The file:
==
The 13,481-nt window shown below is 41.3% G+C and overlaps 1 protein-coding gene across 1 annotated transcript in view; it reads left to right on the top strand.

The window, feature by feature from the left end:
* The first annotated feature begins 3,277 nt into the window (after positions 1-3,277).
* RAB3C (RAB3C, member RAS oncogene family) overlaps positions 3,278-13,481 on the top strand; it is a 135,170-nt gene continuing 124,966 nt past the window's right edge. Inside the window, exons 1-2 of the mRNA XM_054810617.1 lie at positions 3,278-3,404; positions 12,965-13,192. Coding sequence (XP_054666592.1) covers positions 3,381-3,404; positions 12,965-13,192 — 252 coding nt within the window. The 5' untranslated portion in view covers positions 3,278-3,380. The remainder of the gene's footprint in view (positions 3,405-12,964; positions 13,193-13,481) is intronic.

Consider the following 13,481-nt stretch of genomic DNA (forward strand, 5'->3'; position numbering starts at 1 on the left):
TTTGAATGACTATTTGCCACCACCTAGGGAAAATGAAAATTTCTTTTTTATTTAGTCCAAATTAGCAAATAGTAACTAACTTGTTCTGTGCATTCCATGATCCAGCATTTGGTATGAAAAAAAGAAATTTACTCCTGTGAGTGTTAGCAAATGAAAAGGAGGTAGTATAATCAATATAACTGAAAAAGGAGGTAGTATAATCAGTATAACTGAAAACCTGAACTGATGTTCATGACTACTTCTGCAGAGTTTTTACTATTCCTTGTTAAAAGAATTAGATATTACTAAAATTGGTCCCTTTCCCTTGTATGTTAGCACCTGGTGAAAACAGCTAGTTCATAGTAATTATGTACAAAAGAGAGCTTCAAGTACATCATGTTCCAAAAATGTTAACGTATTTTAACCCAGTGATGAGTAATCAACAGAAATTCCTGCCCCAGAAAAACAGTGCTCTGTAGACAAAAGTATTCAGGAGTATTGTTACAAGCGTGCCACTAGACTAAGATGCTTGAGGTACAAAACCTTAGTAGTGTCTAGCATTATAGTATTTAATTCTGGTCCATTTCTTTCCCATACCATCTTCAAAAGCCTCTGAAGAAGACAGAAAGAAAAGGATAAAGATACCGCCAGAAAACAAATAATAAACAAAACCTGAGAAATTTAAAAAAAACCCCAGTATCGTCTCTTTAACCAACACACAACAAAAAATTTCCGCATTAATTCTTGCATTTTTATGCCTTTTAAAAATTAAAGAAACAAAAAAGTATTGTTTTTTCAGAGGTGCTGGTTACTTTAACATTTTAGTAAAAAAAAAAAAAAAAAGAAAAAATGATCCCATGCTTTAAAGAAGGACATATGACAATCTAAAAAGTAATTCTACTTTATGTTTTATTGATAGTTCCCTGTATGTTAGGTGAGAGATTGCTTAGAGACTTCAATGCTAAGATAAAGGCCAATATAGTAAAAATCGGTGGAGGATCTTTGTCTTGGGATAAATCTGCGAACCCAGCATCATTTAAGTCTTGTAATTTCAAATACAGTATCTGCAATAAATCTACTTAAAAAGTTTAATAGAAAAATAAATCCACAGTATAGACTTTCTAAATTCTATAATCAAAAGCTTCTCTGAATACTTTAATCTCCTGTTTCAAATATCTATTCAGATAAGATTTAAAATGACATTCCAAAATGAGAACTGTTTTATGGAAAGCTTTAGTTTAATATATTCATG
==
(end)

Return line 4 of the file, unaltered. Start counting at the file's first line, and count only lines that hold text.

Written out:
* RAB3C (RAB3C, member RAS oncogene family) overlaps positions 3,278-13,481 on the top strand; it is a 135,170-nt gene continuing 124,966 nt past the window's right edge. Inside the window, exons 1-2 of the mRNA XM_054810617.1 lie at positions 3,278-3,404; positions 12,965-13,192. Coding sequence (XP_054666592.1) covers positions 3,381-3,404; positions 12,965-13,192 — 252 coding nt within the window. The 5' untranslated portion in view covers positions 3,278-3,380. The remainder of the gene's footprint in view (positions 3,405-12,964; positions 13,193-13,481) is intronic.